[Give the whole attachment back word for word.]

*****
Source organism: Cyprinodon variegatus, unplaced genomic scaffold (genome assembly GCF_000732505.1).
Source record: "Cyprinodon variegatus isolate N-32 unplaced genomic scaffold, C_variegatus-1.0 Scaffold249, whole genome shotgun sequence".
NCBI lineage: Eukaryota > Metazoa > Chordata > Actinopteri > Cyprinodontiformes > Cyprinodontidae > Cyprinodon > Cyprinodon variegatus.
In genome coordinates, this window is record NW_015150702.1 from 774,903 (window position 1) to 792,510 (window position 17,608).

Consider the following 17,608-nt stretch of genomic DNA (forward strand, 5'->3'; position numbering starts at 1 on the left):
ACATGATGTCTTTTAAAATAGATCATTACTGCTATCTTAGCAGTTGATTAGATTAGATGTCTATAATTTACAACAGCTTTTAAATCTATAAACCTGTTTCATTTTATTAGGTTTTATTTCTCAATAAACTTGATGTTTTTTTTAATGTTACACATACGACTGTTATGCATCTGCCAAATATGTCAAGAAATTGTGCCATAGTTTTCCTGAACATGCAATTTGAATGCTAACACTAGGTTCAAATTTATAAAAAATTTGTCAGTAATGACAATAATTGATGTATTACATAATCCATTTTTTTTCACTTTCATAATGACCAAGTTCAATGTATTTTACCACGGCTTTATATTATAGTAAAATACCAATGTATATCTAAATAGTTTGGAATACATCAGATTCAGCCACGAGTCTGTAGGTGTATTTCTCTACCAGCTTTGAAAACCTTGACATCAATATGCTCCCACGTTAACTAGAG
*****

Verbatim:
Source organism: Cyprinodon variegatus, unplaced genomic scaffold (genome assembly GCF_000732505.1).
Source record: "Cyprinodon variegatus isolate N-32 unplaced genomic scaffold, C_variegatus-1.0 Scaffold249, whole genome shotgun sequence".
NCBI lineage: Eukaryota > Metazoa > Chordata > Actinopteri > Cyprinodontiformes > Cyprinodontidae > Cyprinodon > Cyprinodon variegatus.
In genome coordinates, this window is record NW_015150702.1 from 774,903 (window position 1) to 792,510 (window position 17,608).

Consider the following 17,608-nt stretch of genomic DNA (forward strand, 5'->3'; position numbering starts at 1 on the left):
ACATGATGTCTTTTAAAATAGATCATTACTGCTATCTTAGCAGTTGATTAGATTAGATGTCTATAATTTACAACAGCTTTTAAATCTATAAACCTGTTTCATTTTATTAGGTTTTATTTCTCAATAAACTTGATGTTTTTTTTAATGTTACACATACGACTGTTATGCATCTGCCAAATATGTCAAGAAATTGTGCCATAGTTTTCCTGAACATGCAATTTGAATGCTAACACTAGGTTCAAATTTATAAAAAATTTGTCAGTAATGACAATAATTGATGTATTACATAATCCATTTTTTTTCACTTTCATAATGACCAAGTTCAATGTATTTTACCACGGCTTTATATTATAGTAAAATACCAATGTATATCTAAATAGTTTGGAATACATCAGATTCAGCCACGAGTCTGTAGGTGTATTTCTCTACCAGCTTTGAAAACCTTGACATCAATATGCTCCCACGTTAACTAGAG